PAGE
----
If you thought photography was about capturing existing objects and people, you're behind the times. Contemporary photographers are giving the medium superpowers in order to construct fictional realities and take you to places which only exist in their head. One of the strongest right now being Thomas Rousset, and it's not just about snapshots of a running shoe on a chicken's head.
Rousset comes from a small mountain village near Grenoble in France and studied photography at ECAL in Lausanne. His major project Praberians was largely inspired by his hometown, depicting a fictional rural community in a dreamlike French countryside where the everyday bled into the surreal. Carving pagan symbols on a watermelon, using Moët bottle caps as jewellery, adorning your body with dog stickers; by depicting such seemingly bizarre, random acts, Rousset questions everyday rituals and common modern behaviour. After all, our smartphones, daily pilgrimages to work and club dance patterns are just as weird – it's just a question of point of view. Rousset's latest collaborative project with Raphael Verona, Waska Tatay, goes even further, studying the culture of Bolivian witch doctors in regions of the Altiplano, and how their sacred traditions fit in with the contemporary world.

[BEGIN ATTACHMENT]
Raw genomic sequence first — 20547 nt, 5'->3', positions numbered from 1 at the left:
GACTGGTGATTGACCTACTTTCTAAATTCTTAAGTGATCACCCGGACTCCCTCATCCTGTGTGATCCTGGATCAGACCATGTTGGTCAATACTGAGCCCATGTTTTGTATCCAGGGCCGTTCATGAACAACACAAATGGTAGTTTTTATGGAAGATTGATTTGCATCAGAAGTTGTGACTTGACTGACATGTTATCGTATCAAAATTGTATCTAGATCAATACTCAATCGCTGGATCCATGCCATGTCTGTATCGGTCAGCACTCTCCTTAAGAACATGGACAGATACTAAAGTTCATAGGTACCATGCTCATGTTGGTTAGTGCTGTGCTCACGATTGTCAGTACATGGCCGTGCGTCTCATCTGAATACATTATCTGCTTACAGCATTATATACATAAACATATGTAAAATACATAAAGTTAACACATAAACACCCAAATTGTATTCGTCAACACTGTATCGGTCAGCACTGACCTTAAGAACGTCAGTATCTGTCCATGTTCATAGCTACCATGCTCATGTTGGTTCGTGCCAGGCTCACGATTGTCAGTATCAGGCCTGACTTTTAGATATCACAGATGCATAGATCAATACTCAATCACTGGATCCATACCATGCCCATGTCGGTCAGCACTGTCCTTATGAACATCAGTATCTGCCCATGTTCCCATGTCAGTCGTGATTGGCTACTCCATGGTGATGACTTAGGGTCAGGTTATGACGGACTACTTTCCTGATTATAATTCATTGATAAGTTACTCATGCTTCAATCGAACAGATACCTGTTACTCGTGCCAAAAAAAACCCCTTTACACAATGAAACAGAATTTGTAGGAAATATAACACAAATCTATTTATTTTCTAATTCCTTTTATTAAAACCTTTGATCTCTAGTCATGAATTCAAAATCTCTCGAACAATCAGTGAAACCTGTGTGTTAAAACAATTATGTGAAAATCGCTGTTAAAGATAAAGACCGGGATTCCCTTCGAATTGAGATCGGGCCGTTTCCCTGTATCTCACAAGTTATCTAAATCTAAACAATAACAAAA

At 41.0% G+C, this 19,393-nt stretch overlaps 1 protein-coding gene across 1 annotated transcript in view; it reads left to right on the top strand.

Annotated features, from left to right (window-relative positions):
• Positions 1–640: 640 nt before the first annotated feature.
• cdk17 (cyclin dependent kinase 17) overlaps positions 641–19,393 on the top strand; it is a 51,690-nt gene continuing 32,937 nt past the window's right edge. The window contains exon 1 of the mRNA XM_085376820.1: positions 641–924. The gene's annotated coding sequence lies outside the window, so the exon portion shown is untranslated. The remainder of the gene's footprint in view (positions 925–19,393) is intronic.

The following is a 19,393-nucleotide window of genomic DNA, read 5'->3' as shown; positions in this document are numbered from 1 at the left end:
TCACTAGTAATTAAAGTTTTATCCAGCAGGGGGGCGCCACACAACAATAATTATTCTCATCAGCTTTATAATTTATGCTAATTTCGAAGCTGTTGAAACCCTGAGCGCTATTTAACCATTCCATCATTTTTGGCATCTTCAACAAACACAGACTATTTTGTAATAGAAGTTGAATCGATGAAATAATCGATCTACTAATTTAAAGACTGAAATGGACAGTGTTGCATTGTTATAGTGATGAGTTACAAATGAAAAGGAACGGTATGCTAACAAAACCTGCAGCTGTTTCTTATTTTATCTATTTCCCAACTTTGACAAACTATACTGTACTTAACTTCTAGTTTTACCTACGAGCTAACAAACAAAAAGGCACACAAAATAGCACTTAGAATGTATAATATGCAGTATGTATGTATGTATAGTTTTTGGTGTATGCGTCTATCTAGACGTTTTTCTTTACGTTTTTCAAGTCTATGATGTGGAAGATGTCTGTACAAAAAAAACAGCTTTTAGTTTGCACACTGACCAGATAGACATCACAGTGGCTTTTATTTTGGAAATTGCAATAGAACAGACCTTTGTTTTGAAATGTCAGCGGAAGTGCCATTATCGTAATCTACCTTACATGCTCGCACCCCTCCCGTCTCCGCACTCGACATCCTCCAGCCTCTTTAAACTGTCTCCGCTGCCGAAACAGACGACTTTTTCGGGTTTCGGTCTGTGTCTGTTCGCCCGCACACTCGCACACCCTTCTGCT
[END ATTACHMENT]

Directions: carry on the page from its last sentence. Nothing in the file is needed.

Dazed spoke with Rousset about primitive art, Waska Tatay and the weirdest Bolivian ritual he’s ever taken part in.
Do you remember how and why you started taking pictures?
Thomas Rousset: I think I really started to take pictures when I entered ECAL after dropping out of business school. But I don't consider myself a fetishist of photographic media. I would tell my stories in paintings if I could paint. My favourite phase of the project is making the sets and objects which comes before the photography.